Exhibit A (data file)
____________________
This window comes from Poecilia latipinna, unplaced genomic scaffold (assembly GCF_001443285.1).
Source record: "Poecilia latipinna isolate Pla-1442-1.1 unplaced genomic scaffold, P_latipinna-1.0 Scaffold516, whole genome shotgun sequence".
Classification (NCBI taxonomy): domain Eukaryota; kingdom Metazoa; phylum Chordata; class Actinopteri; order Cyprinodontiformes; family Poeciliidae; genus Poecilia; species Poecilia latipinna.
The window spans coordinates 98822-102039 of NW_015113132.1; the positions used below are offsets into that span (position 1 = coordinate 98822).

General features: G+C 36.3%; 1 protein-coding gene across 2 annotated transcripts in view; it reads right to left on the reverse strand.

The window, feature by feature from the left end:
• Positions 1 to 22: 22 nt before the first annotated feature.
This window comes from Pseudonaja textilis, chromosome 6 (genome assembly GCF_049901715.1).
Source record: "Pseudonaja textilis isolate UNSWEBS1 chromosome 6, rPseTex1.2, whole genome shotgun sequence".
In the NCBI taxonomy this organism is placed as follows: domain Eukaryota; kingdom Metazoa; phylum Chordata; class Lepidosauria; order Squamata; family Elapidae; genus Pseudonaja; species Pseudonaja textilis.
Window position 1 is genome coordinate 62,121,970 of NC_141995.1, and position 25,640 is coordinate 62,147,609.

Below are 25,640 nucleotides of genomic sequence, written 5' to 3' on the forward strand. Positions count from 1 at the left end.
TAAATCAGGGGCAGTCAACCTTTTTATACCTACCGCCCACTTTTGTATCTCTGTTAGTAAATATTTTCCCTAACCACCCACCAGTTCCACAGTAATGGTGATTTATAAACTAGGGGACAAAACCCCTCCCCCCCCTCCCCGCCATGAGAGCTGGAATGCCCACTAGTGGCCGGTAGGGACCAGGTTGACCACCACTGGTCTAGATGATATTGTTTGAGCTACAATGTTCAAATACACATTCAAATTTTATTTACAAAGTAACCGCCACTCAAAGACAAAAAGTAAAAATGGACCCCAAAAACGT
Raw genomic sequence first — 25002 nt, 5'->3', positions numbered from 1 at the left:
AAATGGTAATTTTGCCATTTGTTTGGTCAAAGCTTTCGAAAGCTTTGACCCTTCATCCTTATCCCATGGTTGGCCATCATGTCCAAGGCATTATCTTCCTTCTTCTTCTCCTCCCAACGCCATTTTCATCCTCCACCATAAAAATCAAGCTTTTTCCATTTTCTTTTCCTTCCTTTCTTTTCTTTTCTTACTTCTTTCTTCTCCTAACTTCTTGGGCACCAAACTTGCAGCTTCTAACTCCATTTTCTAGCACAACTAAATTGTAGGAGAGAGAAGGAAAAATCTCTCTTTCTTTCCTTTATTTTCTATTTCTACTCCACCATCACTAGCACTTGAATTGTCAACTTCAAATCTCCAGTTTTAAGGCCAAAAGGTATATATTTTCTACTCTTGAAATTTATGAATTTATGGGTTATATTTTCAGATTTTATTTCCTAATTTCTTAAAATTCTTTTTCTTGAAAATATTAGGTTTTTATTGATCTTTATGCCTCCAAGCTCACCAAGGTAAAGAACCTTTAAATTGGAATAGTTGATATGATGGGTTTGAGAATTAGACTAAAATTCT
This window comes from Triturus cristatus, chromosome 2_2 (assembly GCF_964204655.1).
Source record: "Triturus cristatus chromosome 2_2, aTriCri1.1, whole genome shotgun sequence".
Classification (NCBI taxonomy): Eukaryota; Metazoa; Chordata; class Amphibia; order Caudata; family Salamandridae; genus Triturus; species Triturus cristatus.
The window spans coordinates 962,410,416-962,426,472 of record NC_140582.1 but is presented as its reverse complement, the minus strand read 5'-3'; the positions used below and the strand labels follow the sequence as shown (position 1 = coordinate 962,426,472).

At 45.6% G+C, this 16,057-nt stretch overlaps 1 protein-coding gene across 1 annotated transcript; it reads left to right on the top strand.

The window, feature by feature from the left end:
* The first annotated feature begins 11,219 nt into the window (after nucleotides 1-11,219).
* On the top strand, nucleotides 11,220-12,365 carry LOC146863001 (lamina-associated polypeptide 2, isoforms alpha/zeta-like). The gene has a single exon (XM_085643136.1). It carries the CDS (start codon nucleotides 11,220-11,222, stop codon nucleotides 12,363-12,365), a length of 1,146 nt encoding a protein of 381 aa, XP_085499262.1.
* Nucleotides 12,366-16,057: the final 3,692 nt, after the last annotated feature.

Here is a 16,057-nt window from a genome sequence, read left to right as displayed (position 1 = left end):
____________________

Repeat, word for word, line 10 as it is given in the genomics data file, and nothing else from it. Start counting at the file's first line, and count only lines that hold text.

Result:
In the NCBI taxonomy this organism is placed as follows: domain Eukaryota; kingdom Metazoa; phylum Chordata; class Lepidosauria; order Squamata; family Elapidae; genus Pseudonaja; species Pseudonaja textilis.